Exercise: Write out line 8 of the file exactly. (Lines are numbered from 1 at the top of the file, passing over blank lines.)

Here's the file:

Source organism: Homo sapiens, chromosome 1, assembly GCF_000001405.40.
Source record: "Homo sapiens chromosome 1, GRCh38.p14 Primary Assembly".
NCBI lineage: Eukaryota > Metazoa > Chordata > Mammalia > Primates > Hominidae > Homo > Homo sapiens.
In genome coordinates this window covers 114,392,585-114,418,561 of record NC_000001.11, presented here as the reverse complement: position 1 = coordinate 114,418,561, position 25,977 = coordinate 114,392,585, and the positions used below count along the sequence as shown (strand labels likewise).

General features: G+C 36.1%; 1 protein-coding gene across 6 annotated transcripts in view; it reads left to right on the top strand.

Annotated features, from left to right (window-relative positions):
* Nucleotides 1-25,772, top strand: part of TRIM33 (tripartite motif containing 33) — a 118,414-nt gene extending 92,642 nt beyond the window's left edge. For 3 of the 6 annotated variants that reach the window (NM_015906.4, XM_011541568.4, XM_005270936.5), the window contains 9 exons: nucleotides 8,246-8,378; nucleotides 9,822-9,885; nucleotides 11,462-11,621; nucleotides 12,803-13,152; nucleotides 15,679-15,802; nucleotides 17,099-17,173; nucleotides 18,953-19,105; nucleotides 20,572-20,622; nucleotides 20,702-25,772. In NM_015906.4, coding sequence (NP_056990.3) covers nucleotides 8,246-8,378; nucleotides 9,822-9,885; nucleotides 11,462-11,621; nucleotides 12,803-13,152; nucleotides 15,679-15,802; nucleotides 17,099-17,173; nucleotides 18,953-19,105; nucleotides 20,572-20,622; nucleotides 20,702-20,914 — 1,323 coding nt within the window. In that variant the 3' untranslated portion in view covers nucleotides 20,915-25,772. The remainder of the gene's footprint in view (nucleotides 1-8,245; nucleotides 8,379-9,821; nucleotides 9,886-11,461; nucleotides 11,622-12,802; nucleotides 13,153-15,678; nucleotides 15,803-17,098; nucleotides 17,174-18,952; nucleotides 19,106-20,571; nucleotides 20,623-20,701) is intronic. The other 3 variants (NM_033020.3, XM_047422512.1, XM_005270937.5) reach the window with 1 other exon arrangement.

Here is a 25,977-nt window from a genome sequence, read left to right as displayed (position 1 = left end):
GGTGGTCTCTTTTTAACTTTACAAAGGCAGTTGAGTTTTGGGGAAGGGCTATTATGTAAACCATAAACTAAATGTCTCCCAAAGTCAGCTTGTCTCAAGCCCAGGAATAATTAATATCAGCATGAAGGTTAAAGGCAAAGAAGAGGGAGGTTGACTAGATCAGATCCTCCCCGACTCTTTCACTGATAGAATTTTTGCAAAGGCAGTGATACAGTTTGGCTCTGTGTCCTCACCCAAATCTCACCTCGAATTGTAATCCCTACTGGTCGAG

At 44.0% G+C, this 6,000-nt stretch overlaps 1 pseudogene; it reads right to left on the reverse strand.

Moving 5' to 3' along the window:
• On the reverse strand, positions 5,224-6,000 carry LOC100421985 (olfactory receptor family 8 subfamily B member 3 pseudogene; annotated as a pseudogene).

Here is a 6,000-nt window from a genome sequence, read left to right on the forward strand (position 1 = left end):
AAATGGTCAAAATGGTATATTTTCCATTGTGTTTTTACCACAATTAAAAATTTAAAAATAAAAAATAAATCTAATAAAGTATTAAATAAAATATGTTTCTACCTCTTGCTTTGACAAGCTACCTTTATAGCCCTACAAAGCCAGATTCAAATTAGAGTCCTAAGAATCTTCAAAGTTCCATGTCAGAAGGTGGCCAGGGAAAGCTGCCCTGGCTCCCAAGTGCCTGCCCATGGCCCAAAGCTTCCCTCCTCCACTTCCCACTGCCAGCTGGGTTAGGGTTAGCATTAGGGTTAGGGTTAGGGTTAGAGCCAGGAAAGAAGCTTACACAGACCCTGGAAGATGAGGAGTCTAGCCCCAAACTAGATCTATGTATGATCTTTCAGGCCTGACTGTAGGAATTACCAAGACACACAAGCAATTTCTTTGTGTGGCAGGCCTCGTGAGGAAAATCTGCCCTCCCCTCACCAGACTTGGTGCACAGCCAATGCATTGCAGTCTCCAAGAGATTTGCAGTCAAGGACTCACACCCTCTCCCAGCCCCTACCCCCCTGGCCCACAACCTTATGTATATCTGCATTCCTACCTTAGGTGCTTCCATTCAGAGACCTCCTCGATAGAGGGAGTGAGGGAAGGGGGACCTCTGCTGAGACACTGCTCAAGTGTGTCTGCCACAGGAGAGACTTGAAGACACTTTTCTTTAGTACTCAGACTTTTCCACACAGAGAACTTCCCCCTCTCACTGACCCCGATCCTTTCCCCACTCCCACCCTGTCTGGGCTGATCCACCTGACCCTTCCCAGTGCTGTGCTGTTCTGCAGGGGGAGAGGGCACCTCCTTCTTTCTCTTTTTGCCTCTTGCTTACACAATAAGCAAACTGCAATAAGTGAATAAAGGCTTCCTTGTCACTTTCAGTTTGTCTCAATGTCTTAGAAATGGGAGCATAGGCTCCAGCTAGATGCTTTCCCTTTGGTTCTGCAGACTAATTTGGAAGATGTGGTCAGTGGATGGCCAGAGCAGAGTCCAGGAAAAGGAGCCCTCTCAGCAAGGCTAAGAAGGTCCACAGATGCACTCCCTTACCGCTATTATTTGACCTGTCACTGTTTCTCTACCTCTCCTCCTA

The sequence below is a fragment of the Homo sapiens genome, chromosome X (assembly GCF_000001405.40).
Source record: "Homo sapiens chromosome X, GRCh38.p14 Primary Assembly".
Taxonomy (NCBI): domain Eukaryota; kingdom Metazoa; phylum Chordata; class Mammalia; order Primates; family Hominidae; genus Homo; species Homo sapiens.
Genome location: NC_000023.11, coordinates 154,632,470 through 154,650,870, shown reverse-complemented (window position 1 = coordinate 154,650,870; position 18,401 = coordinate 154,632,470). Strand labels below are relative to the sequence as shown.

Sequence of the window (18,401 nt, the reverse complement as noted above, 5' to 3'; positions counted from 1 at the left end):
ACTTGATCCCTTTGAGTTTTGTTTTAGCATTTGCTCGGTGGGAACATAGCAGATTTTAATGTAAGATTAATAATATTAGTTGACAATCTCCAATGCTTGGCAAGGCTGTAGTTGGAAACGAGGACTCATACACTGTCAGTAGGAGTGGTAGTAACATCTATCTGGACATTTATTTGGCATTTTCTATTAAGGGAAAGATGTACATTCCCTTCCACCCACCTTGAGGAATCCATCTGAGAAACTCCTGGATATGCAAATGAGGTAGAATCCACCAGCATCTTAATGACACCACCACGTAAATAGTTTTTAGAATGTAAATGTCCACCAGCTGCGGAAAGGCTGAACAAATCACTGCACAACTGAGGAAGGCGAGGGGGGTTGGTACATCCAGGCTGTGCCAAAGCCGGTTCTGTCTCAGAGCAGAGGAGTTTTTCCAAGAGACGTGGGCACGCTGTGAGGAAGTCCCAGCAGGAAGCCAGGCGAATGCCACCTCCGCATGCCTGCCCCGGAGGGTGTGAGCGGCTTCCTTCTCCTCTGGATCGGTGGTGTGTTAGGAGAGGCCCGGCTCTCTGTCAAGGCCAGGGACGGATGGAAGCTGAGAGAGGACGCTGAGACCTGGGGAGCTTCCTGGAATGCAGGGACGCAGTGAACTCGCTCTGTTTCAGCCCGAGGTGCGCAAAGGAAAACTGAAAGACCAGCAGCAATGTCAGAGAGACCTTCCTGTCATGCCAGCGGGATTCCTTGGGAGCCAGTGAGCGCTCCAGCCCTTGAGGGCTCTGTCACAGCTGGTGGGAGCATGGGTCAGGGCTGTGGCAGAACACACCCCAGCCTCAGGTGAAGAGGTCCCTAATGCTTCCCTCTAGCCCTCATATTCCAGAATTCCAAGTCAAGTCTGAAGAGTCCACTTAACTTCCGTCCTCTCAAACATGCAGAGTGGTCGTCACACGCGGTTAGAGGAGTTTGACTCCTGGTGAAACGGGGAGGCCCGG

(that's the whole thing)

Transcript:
Here is a 25,977-nt window from a genome sequence, read left to right as displayed (position 1 = left end):